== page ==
Good news for Europe as the cost for insuring sovereign debt against default fell in the third quarter of 2012, according to the CMA Global Sovereign Credit Risk report.
The idea of a “benign dictator” may well be an oxymoron but as a thought exercise it goes a way to explaining why giant global fund manager Blackrock thinks the chances of a euro zone collapse remains less than 20 percent. When push comes to shove, in other words, Europe can sort this mess out. Speaking at an event showcasing the latest investment outlook from Blackrock Investment Institute, the strategy hub of the investment firm with a staggering $3.7 trillion of assets under management, Richard Urwin said the problem in trying to second-guess the outcome of the euro crisis was the extent to which domestic political priorities were working against a resolution of the three-year old crisis.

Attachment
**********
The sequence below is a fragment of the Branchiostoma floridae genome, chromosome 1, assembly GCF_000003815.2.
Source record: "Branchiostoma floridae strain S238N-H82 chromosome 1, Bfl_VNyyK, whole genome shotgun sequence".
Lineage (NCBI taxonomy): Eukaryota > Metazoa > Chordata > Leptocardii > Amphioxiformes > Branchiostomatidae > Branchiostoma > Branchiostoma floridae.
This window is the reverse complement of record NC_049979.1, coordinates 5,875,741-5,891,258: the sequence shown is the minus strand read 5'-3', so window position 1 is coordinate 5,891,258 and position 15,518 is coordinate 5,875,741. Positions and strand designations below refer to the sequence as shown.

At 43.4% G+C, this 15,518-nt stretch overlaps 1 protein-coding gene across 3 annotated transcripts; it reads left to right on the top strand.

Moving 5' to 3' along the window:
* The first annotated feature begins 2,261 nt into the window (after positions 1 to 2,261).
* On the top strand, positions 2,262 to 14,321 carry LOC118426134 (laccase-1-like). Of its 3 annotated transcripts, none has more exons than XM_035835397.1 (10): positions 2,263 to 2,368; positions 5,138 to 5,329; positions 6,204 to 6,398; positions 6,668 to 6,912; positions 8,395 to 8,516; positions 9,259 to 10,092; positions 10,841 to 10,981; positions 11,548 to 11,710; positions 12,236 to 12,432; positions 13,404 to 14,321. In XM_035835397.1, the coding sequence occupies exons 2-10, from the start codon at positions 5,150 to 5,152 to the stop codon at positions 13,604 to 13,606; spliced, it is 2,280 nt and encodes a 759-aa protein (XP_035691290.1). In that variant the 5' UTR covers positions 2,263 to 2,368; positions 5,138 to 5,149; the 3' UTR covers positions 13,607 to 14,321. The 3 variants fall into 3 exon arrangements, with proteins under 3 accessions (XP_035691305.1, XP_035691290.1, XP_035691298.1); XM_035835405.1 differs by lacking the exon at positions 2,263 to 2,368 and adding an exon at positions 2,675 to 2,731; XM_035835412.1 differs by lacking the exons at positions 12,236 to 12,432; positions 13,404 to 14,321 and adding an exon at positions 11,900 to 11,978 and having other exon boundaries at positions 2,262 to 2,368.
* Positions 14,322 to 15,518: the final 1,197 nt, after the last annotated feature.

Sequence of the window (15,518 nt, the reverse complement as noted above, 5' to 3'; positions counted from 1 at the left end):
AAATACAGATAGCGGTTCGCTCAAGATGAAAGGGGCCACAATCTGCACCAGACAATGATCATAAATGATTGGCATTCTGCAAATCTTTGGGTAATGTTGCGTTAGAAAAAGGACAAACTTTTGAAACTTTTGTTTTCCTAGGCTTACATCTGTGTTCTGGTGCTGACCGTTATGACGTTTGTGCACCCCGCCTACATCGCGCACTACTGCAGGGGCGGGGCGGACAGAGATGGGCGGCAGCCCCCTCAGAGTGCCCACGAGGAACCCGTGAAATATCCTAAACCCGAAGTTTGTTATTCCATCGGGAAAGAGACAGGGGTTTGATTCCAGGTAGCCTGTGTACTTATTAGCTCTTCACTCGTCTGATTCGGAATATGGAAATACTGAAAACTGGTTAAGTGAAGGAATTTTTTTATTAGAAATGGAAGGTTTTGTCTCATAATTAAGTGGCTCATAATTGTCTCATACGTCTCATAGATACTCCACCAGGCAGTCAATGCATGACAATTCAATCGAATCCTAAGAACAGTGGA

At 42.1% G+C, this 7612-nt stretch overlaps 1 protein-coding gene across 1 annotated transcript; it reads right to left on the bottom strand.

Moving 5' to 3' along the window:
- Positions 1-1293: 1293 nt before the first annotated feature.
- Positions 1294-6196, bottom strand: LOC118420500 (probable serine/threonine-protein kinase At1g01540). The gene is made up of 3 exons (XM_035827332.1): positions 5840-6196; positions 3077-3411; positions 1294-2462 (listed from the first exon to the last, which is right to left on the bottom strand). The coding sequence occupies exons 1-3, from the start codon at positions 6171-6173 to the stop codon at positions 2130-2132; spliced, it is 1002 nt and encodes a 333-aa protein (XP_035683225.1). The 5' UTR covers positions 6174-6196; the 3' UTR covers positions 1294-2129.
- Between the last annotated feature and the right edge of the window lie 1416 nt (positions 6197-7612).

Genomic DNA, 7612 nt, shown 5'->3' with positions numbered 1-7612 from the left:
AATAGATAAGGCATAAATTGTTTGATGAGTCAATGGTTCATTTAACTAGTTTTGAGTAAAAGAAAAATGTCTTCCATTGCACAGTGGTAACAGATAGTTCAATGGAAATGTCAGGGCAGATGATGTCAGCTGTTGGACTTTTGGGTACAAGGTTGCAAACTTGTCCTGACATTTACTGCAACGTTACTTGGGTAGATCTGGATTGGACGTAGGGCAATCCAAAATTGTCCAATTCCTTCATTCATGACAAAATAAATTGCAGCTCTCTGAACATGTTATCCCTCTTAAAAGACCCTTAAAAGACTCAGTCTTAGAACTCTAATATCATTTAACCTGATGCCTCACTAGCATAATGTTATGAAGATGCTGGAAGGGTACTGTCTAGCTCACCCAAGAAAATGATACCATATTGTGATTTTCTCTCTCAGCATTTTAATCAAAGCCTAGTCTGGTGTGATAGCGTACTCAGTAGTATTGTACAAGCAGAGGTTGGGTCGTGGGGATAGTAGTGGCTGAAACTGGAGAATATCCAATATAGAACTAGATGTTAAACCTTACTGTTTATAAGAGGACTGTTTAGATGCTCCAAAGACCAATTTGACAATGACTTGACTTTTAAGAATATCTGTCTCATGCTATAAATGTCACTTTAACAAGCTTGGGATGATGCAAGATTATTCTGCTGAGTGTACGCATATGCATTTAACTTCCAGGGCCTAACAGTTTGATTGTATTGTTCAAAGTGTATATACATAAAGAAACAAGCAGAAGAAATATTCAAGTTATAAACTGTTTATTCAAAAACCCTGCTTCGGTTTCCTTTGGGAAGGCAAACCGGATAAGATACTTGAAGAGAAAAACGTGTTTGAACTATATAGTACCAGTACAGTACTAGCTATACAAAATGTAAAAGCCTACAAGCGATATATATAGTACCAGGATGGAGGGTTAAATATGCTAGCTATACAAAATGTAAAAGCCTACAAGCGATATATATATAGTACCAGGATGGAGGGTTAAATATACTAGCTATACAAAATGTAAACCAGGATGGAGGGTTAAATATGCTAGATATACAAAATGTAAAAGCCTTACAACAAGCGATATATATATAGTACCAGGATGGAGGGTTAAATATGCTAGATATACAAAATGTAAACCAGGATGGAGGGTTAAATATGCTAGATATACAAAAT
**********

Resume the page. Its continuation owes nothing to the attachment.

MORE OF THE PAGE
Here’s a view of next week from our team’s weekly news planner:
Not unlike England’s performance at the Euro 2012 football tourament, EU summit expectations have been successfully lowered in advance by all concerned and so it will be hard to disappoint as a result!
What’s the damage from being a member of the euro? German credit default swaps, used to insure risk, have spiralled to record highs over 130 basis points, three times the level of a year ago amid the escalating brouhaha over Spain’s banks and Greek elections. U.S. CDS meanwhile remain around 45 bps. That means it costs 45,000 to insure $10 million worth of U.S. investments for five years, compared to $135,000 for Germany. (click the graphics to enlarge)
Just how miserable a month May was for global equity markets is summed up by index provider S&P which notes that every one of the 46 markets included in its world index (BMI) fell last month, and of these 35 posted double-digit declines. Overall, the index slumped more than 9 percent.